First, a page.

A split FERC on Wednesday upheld a recent decision to allow Mountain Valley Pipeline LLC (MVP) to partially resume construction near national forest lands, denying a stay request filed by a coalition of environmental groups.

MVP

Divided three to two along party lines, the Federal Energy Regulatory Commission rebuffed efforts to overturn a December order allowing MVP, developers of a 303-mile, 2 million Dth/d Appalachia-to-Southeast natural gas conduit, to resume construction in part of an exclusion zone near the Jefferson National Forest.

Republican Commissioners James Danly, Neil Chatterjee and Mark Christie provided the support needed to pass the order over the dissent of the body’s two Democrats, Chairman Richard Glick and Commissioner Allison Clements.

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The debate centered on whether allowing MVP to partially resume construction violates Environmental Condition 9 of the pipeline’s FERC certificate. The condition stipulates that MVP have all necessary federal permits before starting construction.

In a joint dissenting statement, Glick and Clements argued that construction should not move forward at all while MVP still lacks permits needed to perform hundreds of planned waterbody crossings — a result of adverse court rulings vacating the Nationwide Permit 12 approvals previously issued to the project.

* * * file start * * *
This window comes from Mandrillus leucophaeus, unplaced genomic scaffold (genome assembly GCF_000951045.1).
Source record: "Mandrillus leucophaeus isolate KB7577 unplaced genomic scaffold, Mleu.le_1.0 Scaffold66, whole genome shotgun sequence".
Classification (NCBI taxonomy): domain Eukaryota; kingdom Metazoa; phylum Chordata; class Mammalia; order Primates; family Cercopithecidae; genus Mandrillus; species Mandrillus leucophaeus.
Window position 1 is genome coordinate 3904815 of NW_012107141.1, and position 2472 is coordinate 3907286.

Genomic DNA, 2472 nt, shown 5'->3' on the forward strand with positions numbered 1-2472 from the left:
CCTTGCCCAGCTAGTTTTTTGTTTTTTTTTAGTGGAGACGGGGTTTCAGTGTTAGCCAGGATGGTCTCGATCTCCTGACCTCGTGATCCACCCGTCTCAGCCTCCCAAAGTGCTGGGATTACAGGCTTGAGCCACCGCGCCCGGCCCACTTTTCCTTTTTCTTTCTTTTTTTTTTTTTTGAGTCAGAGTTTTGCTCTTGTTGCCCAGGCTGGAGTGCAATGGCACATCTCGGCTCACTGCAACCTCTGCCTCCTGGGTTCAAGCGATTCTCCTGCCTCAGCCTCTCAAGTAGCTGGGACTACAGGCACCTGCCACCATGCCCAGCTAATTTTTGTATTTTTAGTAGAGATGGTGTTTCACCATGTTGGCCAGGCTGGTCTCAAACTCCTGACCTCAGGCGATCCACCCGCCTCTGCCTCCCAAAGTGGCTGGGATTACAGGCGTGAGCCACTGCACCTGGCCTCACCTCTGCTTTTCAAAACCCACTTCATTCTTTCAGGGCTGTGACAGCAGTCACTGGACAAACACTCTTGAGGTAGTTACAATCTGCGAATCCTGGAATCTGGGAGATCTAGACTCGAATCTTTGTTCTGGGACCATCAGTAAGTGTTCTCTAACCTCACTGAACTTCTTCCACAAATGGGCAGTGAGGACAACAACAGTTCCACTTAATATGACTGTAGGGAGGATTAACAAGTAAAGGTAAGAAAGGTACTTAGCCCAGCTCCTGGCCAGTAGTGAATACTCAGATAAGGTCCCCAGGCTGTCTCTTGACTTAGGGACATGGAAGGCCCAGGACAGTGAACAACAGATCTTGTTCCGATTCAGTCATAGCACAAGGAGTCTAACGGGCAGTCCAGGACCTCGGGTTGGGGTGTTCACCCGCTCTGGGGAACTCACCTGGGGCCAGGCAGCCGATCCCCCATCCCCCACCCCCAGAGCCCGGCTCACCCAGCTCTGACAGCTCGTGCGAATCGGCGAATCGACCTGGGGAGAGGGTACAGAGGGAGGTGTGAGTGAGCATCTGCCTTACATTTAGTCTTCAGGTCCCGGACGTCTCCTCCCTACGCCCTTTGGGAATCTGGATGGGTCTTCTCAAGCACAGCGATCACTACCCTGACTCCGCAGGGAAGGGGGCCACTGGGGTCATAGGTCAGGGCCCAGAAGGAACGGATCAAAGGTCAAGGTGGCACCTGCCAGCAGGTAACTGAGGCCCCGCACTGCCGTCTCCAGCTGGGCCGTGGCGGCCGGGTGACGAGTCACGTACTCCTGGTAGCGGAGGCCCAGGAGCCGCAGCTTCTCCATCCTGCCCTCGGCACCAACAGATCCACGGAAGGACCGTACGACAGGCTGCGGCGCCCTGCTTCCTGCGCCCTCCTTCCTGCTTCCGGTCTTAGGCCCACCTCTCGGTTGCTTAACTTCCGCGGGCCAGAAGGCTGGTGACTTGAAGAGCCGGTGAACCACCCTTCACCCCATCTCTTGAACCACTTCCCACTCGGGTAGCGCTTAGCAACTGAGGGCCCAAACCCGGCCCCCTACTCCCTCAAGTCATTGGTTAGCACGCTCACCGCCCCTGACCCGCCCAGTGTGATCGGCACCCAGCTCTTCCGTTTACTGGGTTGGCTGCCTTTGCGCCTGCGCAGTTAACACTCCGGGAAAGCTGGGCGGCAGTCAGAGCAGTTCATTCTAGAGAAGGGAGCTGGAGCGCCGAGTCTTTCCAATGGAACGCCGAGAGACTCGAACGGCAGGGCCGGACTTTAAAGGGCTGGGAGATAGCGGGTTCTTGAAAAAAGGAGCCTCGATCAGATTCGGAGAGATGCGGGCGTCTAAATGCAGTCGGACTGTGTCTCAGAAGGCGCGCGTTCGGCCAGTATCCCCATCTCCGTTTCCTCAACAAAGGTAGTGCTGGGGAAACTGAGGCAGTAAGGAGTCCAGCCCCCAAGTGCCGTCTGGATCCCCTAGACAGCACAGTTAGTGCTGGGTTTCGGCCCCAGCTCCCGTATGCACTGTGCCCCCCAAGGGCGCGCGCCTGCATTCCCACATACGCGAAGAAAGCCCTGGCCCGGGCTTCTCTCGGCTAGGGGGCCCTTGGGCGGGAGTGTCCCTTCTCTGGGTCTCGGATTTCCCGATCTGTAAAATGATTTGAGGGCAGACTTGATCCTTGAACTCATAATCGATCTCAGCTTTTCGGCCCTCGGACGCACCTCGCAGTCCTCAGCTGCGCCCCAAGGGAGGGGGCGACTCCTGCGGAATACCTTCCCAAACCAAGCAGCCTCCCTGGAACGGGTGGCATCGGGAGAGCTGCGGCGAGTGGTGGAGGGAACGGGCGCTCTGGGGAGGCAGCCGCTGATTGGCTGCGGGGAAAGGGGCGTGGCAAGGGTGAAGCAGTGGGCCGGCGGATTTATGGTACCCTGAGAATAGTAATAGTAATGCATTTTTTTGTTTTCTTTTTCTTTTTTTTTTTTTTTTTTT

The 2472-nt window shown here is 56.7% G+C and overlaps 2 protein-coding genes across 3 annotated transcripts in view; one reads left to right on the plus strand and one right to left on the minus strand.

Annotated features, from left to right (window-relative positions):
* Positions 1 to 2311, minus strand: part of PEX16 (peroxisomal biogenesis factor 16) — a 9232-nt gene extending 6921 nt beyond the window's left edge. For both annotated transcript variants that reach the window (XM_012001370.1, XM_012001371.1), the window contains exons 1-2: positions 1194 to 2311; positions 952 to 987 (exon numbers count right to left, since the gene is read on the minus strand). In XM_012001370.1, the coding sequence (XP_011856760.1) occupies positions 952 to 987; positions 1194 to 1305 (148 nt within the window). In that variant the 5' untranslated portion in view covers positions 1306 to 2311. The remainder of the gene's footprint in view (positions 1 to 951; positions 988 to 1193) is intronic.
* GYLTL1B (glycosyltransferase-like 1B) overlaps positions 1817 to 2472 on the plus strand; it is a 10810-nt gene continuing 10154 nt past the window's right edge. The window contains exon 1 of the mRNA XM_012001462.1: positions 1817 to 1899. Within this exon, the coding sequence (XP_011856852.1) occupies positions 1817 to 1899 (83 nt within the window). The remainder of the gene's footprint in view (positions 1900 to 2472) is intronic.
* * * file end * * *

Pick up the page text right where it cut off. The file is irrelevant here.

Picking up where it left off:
“Allowing MVP to proceed without having all of its federal authorizations is inconsistent with any reasonable reading of Environmental Condition 9 in MVP’s certificate,” Glick and Clements wrote. “…The governing principle behind Environmental Condition 9 is to ensure that people’s land and the environment are not bulldozed to make way for a pipeline project that might not be completed or might have to be re-routed. That principle remains relevant throughout construction every bit as much as it did at the outset.”

The majority, however, argued that the requirements of Environmental Condition 9 were met when FERC initially authorized MVP to start construction.

“Environmental Condition 9 applies to newly-certificated and unconstructed facilities. It does not apply to a scenario where applicable federal authorizations are vacated after a company has obtained necessary federal authorizations and commenced construction,” they wrote.

According to analysts at ClearView Energy Partners LLC, FERC’s latest MVP order “does not change the status quo for the project,” which is still seeking new waterbody crossing permitting needed to complete construction. MVP also lacks authorization to resume construction in part of the exclusion zone near its crossing of the Jefferson National Forest.

“We note that Chairman Glick declined to withhold action on this order to avoid being outvoted,” the ClearView analysts wrote in a note to clients. However, the order’s “release (and its dissents) now become part of the record in the pending appeal challenging this and two other related orders. We expect the Sierra Club to rely heavily on the dissents…in their appeal.”